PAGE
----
Vickers-Lee Holdings’ Reorganisation of Shares
Chartered accountancy firm Brown Butler has advised on a reorganisation of shares by Vickers-Lee Holdings Limited.
Brown Butler worked closely with Black Solicitors during the reorganisation process.
Vickers-Lee Holdings is an independent, family-run business in Yorkshire that supplies products for the capture and containment of waste and recyclables. The company, which also owns both CPR Manufacturing Limited and Cromwell Polythene Limited, is helmed by directors and shareholders James and Debbie Lee. As a result of the share reorganisation, directors’ sons Angus, Alex and Henry have become shareholders in the business.
Brown Butler advised on the reorganisation with a team comprising tax director Craig Hughes and director and principal Steve Hornshaw.
Craig Hughes, Tax Director at Brown Butler, Chartered Accountants
What roles did you perform during the reorganisation process?
We met with the client to understand what they wanted from the reorganisation in terms of the succession plan and then designed a structure which met their needs whilst also being effective for tax purposes. We advised on the tax implications for the shareholders arising from the reorganisation and obtained the appropriate clearances from HM Revenue & Customs. We helped the client understand the steps involved and the implications for them both pre and post transaction.
Were there any challenges encountered during the process? How were they overcome?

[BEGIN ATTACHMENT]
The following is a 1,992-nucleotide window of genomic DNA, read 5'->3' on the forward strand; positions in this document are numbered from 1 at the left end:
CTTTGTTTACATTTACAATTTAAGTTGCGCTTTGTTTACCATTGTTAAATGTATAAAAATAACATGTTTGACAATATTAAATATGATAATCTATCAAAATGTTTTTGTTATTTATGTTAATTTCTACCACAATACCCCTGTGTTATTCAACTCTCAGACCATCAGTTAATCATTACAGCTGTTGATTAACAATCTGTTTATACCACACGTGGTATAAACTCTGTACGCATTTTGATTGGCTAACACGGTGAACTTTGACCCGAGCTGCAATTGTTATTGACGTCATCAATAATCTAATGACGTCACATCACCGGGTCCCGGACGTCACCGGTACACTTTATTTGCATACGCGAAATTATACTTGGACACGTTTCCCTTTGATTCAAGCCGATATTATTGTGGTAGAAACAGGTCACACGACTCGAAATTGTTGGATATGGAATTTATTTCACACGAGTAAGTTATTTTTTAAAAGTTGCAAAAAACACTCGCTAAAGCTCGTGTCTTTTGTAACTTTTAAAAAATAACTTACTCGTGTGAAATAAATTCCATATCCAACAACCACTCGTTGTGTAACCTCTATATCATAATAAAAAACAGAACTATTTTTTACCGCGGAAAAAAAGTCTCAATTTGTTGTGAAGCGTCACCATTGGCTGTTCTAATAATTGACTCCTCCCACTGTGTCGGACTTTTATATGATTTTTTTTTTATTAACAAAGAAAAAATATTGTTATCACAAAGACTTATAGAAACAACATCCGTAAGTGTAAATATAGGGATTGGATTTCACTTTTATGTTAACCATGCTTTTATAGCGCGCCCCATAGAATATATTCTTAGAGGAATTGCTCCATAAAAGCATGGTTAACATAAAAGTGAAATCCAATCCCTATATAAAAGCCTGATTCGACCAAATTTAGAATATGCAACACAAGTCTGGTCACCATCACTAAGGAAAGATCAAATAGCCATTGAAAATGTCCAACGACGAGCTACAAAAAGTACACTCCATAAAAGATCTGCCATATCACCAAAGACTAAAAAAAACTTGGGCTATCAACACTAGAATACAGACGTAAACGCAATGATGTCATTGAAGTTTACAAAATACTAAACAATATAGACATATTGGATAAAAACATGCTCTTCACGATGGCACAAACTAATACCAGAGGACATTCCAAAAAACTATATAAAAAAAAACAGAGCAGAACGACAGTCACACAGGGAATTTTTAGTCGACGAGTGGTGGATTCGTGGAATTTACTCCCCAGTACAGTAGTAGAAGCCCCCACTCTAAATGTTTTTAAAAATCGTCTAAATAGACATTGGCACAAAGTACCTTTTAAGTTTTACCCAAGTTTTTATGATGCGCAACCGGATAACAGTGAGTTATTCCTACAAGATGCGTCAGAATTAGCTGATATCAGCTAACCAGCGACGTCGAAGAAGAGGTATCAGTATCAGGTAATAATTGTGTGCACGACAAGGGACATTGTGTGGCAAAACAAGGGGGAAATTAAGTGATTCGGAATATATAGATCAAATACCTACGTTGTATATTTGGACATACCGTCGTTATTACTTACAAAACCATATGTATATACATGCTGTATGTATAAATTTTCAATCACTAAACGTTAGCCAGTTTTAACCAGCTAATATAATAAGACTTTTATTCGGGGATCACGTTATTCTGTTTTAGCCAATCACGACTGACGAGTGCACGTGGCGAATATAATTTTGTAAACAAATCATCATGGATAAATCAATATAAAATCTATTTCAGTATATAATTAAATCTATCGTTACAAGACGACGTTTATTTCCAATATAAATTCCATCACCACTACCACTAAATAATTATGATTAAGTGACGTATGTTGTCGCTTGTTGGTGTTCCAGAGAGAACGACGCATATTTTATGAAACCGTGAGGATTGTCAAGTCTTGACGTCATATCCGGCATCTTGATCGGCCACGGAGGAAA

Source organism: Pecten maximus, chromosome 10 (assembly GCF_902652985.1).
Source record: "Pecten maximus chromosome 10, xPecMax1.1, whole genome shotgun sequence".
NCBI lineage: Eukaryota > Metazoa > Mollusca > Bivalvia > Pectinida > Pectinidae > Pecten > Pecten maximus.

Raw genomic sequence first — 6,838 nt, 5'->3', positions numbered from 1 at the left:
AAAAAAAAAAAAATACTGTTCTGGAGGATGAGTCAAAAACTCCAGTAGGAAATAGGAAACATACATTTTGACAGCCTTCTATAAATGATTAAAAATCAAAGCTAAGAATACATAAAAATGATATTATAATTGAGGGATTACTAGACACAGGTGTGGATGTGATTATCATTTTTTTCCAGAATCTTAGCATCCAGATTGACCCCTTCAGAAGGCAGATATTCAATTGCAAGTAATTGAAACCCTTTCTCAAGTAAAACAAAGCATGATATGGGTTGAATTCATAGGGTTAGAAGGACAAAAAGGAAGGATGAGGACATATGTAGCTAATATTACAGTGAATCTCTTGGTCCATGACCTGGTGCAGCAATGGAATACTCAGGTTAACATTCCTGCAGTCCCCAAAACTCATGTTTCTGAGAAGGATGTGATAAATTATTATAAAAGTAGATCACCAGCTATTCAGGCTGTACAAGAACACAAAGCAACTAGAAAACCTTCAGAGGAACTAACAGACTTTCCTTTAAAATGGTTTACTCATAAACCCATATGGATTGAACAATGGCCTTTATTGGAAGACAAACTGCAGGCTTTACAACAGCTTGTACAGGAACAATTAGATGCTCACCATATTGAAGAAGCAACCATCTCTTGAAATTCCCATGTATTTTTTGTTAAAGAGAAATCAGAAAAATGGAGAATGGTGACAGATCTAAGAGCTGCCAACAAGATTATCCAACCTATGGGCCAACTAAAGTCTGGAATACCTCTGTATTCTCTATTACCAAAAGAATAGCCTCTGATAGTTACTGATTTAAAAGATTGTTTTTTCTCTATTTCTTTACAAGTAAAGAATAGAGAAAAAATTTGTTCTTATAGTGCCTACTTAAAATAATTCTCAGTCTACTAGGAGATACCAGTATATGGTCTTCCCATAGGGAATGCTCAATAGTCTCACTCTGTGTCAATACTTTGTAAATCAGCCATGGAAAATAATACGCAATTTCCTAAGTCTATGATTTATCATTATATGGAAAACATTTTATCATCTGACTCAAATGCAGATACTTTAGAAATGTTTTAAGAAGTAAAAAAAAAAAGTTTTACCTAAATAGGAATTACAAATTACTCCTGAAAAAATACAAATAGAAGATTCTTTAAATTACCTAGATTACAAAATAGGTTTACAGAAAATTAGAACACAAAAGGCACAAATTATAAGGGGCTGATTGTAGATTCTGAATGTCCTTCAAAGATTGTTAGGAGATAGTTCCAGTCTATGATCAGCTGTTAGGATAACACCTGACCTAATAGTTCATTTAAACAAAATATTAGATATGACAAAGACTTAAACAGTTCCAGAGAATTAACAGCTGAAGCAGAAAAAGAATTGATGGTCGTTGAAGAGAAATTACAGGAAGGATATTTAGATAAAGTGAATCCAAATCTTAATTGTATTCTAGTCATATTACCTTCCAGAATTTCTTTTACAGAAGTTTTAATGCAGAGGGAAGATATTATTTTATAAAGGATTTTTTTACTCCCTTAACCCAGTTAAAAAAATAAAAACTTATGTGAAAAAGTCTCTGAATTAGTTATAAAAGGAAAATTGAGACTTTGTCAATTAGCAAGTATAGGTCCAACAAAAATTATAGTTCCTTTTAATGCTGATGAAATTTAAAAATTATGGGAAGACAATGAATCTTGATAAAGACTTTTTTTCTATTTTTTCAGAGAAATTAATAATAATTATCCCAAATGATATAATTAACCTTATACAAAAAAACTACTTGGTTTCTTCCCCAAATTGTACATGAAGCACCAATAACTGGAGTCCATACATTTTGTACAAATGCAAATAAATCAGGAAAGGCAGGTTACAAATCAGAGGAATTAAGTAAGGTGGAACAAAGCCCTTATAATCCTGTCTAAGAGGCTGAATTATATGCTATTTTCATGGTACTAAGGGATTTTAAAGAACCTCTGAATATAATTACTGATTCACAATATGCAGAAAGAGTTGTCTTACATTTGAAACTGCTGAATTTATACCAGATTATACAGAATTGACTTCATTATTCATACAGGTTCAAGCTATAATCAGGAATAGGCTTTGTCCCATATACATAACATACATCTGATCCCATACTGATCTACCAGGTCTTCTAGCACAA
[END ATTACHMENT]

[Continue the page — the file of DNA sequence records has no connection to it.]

With such a transaction it is important the anti-avoidance provisions are considered to make sure there is no unnecessary tax leakage. Through discussions with the client, we made sure the transaction was structured in such a way to comply with the legislation and we received HMRC clearance to confirm the position.
From a transactional perspective, the initial discussions with the client started during the COVID-19 pandemic which presented challenges in terms of meeting with the client and other advisers. These were overcome through the use of virtual meetings and building in resilience and flexibility to the transaction timeline to reflect this.
With such a transaction it is important the anti-avoidance provisions are considered to make sure there is no unnecessary tax leakage.
What skills and experience did you and Steve bring to bear on this reorganisation?
As well as having over 20 years’ experience in the field of tax consultancy, we have advised many clients on similar reorganisations and used that experience and knowledge to make sure the process was as seamless as possible. We took time to understand the client’s expectations and desired outcomes and explained the process to the client without using technical jargon so that they fully understood the various steps being undertaken and why they were required.
How did you work with Blacks Solicitors to ensure the best possible outcome for your clients?
We have an excellent longstanding relationship with Blacks and have worked on many projects together. We understand the roles each firm plays in the process and the personalities involved, which helps to ensure nothing falls between the gaps.
What advice would you give to a less experienced professional on successfully completing a share reorganisation similar to this one?
It is critical to understand from the client exactly what they want to achieve from the transaction and assess what is, or is not, possible from a tax perspective. Following that, it is important for the professional advisers to talk to each other as well as to the client. The solicitors and tax advisers should meet an early stage to make sure the transaction steps are understood. Keeping all parties in the loop on the progress of such a transaction helps to avoid or reduce any potential delays in completing it and to manage expectations with the client.
Do you expect to work on any similar deals in the closing months of 2022?
This type of reorganisation is a very common transaction and we advise on several every year.